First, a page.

What is it about?

An international team of researchers has developed a glass material with the ability to deform plastically at room temperature without fracture. The discovery may revolutionise the way glass materials are used in modern applications.

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Why is it important?

Conventional flat glass is primarily made up of silicon oxide and cracks easily because the atoms in the glass are not able to move when subjected to stress. If the glass is bent or stretched too hard, it will break. Traditional glass manufacturing processes allow glass to moulded into any shape, but they require a high temperature. “In the traditional process, glass is heated to a molten state. I am sure we have all seen glass blowers handling red-hot glass,” Frankberg says. The demonstrated glass ductility is however achieved at room temperature.


A glass that is capable of plastic deformation may open up new avenues for innovation. “Glass is a common household material but has limited uses due to its intrinsic brittleness. Our research may help to identify new areas of application for glass”, Frankberg says. There is great demand for more durable glass, which, for example, in smartphones would prevent the screen from breaking if the phone is dropped on a hard floor. “You might be able to smash your phone on the floor without breaking the screen. Our current smartphone screens are basically regular window glass with enhanced elasticity and strength. But they are still ultimately made out of glass that exhibits no plastic behaviour,” Frankberg points out. It may also be possible to develop new glass-based innovations by looking in unexpected directions. We may not be able to open our mind to the world of possibilities offered by new types of glass because we inherently associate glass with brittleness. Glass that is considerably tougher than ordinary glass would have great potential for new applications. “Surprisingly little is known about glass materials. This study increases our understanding and opens up whole new research avenues,” Frankberg says. The new type of glass is much stronger than steel. As glass is also much lighter than steel, the new material may have potential uses, for example, in mechanical engineering and construction. Modern applications of glass are often hidden from plain sight in electronics, renewable energy production systems, space applications and battery technologies. The level of durability achieved by the researchers may open up new perspectives for research on a broad range of technologies. “Still, research takes time. Now that we have made the discovery, it will likely take decades before production can be scaled up to industrial proportions. This is often the case in materials engineering. But if a material is genuinely useful for humanity, it will end up being used for thousands of years – as glass has been,” Frankberg says.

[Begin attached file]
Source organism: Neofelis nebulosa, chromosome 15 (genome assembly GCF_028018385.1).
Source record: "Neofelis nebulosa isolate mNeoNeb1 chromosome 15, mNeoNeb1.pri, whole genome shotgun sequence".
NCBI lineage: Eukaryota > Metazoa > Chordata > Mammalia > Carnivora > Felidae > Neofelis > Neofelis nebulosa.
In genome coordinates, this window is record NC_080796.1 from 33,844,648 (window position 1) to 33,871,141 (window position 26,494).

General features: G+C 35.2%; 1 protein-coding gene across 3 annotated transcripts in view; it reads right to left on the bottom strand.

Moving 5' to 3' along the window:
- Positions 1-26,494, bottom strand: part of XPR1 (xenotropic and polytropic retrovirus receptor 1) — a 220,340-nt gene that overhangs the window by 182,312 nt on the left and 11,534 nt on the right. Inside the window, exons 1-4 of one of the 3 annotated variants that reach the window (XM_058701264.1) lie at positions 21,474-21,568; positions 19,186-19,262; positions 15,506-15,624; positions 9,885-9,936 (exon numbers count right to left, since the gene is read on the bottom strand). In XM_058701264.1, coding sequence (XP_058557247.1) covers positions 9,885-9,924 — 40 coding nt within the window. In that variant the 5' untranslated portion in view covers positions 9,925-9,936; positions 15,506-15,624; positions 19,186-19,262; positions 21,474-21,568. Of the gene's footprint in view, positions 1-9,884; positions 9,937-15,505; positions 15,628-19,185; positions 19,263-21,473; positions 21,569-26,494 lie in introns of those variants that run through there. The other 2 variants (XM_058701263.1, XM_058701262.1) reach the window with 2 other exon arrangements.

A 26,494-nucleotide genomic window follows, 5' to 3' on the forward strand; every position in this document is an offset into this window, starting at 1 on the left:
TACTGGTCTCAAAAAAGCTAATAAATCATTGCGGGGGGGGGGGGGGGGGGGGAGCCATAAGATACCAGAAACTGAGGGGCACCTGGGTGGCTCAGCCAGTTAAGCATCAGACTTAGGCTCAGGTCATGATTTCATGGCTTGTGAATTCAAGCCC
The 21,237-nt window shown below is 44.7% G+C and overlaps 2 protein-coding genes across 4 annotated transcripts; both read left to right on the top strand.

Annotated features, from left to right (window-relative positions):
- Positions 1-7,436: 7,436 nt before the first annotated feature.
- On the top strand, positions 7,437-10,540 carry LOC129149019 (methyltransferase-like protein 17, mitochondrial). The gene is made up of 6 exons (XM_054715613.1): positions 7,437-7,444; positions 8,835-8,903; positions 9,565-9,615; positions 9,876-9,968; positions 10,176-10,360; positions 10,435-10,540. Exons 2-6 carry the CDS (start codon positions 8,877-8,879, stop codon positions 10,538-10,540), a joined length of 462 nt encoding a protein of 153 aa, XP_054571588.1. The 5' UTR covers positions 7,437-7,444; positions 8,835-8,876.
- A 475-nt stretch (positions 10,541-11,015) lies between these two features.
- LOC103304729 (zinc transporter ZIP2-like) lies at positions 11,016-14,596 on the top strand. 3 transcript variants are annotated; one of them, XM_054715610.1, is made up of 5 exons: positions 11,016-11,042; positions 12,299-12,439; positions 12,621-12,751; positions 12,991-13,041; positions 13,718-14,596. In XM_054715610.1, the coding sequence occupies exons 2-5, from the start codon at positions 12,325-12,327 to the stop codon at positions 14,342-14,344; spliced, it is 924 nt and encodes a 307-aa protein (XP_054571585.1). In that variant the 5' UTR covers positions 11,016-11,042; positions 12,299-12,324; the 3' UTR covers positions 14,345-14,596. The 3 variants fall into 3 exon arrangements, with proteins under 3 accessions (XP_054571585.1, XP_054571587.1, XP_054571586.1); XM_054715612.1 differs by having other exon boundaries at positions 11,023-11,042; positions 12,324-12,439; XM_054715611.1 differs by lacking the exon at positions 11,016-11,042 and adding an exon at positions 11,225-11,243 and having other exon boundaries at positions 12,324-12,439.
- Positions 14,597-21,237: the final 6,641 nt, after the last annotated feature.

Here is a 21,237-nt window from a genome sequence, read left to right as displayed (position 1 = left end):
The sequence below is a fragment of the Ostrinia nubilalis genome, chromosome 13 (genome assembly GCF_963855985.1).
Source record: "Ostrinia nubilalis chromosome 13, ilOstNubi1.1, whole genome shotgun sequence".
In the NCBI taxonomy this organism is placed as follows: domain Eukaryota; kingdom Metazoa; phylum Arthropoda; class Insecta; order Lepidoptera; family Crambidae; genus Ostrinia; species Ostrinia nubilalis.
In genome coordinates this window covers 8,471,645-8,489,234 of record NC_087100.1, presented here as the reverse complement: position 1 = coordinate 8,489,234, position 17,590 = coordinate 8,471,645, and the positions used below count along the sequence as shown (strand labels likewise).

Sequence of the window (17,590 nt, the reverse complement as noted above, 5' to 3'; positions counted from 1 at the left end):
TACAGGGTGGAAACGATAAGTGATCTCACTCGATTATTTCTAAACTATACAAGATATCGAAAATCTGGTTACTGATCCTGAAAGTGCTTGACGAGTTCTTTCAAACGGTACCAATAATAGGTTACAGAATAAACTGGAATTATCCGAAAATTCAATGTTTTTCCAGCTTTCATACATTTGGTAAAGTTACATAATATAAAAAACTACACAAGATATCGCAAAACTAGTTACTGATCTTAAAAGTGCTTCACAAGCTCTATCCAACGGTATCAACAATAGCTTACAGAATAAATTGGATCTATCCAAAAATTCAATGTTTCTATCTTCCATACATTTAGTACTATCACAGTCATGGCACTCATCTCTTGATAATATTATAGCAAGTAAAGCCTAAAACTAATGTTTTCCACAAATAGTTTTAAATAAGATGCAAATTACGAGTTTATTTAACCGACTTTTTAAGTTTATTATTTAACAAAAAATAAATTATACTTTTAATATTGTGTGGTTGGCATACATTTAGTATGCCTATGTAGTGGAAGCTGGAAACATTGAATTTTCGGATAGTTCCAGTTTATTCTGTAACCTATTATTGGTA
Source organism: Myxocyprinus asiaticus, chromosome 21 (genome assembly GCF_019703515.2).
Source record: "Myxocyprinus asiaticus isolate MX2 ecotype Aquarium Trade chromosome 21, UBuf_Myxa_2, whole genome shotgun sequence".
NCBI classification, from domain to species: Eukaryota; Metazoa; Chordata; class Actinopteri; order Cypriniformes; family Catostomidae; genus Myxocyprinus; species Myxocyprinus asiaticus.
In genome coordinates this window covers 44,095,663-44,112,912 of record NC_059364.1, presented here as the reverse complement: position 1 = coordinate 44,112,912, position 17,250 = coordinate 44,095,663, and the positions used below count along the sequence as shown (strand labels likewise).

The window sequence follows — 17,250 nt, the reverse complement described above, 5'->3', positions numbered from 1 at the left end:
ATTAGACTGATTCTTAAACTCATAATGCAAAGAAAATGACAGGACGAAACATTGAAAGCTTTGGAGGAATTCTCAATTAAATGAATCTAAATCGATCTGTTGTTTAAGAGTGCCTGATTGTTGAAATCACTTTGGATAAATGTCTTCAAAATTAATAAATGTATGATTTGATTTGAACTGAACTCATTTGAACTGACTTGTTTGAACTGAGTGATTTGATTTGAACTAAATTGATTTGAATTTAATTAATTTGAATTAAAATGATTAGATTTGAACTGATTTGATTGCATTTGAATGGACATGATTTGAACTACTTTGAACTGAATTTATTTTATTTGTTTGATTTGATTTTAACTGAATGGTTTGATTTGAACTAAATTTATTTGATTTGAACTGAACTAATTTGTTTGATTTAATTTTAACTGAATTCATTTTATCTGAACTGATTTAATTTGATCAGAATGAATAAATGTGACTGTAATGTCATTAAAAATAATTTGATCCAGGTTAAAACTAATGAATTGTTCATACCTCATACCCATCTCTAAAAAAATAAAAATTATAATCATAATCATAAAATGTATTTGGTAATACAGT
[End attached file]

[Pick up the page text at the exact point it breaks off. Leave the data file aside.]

Dr. Erkka J. Frankberg
Istituto Italiano di Tecnologia

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This page is a summary of: Highly ductile amorphous oxide at room temperature and high strain rate, Science, November 2019, American Association for the Advancement of Science,
DOI: 10.1126/science.aav1254.
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